I wonder if Yamaha isn't just a teeny bit disappointed with, its Yamaha YZF-R6, its middleweight entry introduced few years back. Sure, it looks great, and seems to be doing about 240km/h just sat on its side-stand. But after the public marketing spat over its inaccurate tachometer reading, a merely average showing in most last group tests, and even poor Kev Curtain's last-round flinging away of the world superbike 2006 title, the sparkle has rather faded a little from the heads days following its unveiling in late 2005. So would the new 2008 model of the Yamaha R6 be any better?
Whistling around tight turns on the tight compact Yamaha, everything seems right with the world. The super-revvy motor keeps you dancing through the gears eager to hold the tachometer over 9000rpm. The taut chassis package feels precise and accurate, and it's a pleasure to scrunch down and tuck in behind the tiny fairing, before wringing the twist-grip open down the track's fast back section again.
The 2008 Yamaha YZF-R6 is powered by a 599cc liquid-cooled in-line 4-cylinder; DOHC engine equipped with 16 titanium valves. For this engine Yamaha uses a 67mm bore and a 42.5mm stroke, with a relative high compression ratio of 13.1:1. And electronic guided fuel injection with YCC-T and YCC-I.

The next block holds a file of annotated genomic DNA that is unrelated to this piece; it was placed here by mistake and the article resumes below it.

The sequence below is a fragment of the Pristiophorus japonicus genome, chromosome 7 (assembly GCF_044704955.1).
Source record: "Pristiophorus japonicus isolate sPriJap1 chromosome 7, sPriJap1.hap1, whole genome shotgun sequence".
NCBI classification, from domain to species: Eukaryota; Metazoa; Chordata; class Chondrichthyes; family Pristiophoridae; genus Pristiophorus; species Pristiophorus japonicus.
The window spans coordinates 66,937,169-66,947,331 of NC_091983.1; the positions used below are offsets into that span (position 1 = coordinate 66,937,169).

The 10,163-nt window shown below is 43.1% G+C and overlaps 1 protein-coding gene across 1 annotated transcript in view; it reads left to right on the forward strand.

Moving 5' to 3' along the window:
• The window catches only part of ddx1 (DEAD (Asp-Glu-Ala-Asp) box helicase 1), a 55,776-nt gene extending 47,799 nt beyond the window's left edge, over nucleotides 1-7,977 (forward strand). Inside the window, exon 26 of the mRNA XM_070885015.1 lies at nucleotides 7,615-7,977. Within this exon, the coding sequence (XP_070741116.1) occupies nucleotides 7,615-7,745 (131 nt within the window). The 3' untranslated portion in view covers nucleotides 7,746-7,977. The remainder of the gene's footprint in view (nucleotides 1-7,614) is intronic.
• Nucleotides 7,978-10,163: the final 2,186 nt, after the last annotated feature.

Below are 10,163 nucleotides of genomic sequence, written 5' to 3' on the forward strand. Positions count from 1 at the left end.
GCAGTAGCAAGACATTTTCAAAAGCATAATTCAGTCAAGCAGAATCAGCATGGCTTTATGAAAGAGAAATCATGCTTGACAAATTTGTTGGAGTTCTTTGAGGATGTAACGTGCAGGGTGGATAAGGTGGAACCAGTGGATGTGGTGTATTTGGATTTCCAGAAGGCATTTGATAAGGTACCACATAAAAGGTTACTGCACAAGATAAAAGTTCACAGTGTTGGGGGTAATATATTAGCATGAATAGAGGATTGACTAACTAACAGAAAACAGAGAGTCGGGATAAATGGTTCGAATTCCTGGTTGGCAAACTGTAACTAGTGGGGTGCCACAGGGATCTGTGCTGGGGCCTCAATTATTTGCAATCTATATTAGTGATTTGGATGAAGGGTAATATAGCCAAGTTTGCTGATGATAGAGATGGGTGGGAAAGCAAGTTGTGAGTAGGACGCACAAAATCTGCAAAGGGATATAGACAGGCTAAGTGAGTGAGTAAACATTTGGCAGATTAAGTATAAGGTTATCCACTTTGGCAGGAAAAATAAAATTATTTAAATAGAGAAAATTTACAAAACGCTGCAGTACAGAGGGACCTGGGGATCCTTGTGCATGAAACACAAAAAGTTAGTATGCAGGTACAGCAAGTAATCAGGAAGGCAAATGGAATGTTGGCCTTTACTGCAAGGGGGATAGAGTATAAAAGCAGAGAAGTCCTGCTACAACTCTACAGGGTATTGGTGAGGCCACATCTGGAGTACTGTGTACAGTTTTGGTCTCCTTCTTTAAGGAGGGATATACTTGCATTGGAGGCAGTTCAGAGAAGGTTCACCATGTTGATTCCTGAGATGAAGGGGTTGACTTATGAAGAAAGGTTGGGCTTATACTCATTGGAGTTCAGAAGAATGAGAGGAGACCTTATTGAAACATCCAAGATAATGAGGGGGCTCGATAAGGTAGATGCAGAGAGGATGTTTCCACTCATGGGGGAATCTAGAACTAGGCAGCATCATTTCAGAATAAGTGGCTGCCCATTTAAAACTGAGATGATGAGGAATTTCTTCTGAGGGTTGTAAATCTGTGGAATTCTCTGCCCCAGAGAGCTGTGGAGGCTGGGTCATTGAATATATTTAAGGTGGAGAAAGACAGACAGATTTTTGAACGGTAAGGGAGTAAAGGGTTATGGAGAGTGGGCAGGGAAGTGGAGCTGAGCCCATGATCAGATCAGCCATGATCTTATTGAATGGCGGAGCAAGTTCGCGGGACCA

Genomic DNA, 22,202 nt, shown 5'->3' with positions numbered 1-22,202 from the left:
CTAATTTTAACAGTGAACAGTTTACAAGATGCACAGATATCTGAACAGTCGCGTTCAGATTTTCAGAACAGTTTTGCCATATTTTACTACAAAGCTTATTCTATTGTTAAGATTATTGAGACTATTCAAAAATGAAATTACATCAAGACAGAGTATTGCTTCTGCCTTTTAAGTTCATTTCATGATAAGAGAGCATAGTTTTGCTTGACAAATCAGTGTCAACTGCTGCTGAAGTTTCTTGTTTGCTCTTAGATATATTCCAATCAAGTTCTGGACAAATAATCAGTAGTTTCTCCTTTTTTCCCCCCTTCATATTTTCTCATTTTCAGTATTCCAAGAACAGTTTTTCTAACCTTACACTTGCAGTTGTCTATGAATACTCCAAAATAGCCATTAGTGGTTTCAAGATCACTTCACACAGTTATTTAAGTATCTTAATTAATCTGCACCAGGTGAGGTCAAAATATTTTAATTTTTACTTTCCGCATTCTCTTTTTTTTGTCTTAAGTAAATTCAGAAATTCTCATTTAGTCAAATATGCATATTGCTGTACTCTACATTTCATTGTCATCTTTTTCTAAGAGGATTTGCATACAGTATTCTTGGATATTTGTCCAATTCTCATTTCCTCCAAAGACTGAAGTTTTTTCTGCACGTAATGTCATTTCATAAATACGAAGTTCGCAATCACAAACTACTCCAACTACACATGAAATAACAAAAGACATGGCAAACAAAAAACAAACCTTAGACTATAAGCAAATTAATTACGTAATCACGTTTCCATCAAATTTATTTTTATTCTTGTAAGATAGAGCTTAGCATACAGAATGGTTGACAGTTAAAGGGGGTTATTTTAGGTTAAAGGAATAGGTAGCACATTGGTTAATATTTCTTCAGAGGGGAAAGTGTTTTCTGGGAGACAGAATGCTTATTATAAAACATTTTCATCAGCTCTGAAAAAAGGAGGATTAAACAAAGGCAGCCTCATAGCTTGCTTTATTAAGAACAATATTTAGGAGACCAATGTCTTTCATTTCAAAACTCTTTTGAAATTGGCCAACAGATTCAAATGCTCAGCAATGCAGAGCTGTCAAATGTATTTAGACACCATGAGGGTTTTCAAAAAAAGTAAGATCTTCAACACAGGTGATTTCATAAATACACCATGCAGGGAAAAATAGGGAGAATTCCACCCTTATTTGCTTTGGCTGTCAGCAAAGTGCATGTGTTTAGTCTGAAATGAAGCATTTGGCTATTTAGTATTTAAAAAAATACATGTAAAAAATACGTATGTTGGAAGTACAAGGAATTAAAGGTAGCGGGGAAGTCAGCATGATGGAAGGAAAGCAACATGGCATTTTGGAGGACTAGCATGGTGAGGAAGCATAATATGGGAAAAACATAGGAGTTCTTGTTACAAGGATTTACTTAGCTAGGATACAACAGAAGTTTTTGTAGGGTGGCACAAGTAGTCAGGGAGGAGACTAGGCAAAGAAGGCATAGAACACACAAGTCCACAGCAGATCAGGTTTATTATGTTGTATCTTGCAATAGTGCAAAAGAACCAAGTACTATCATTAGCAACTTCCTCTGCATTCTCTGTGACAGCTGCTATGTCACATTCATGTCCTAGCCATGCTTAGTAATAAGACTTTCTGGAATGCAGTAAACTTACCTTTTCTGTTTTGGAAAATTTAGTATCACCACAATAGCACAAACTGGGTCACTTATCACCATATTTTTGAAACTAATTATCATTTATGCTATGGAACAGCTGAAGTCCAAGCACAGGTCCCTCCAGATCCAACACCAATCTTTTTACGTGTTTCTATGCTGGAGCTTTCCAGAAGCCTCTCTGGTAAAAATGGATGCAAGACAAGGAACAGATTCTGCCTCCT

The Dunlop Qualifier rubbers are great in terms of grip, and the little red and white Yamaha YZF-R6 dives onto its ear and carves its way round the super-long right hander with real precision.
That's later in the day though when the fire is in your belly and you're in the mood for a bit wild. But earlier on in the day, the Yamaha R6 is less endearing to ride. Picking your way between the damp spots and dialing your head into the more technical sections, the teeny Yamaha R6 is hard and none-compliant. Like most highly focused machines, you get more out of it the harder you try and the more you put in - perfect for those days when you're 100 percent in form, but a trial if you're looking for easier thrills.
It's a similar story on the road the day before. The peaks in the power egg you on to scream it even harder, while that sadistic streak in you slams the gears down ever more savagely, to revel in the noise and the fury below.
But then you have to ride a few kilometers to see the islands in the south or the mountains in the north, and the Yamaha seems to work against you. The suspension is too firm for bumpy, less-than-perfect roads (Thai roads), the constant juggling of the gear lever to find some torque becomes tiresome, and you weary of the full-on riding position. By the time you're at the next series of smooth, fast bends, you're ready to chuck the keys away, only to be won over again by the Yamaha R6's more exciting side.
Our conclusion for the 2008 Yamaha YZF-R6, the R6 matches its peers in terms of bald track performance. And if that's what you're looking for the most, then the Yamaha R6 will answer your needs perfectly.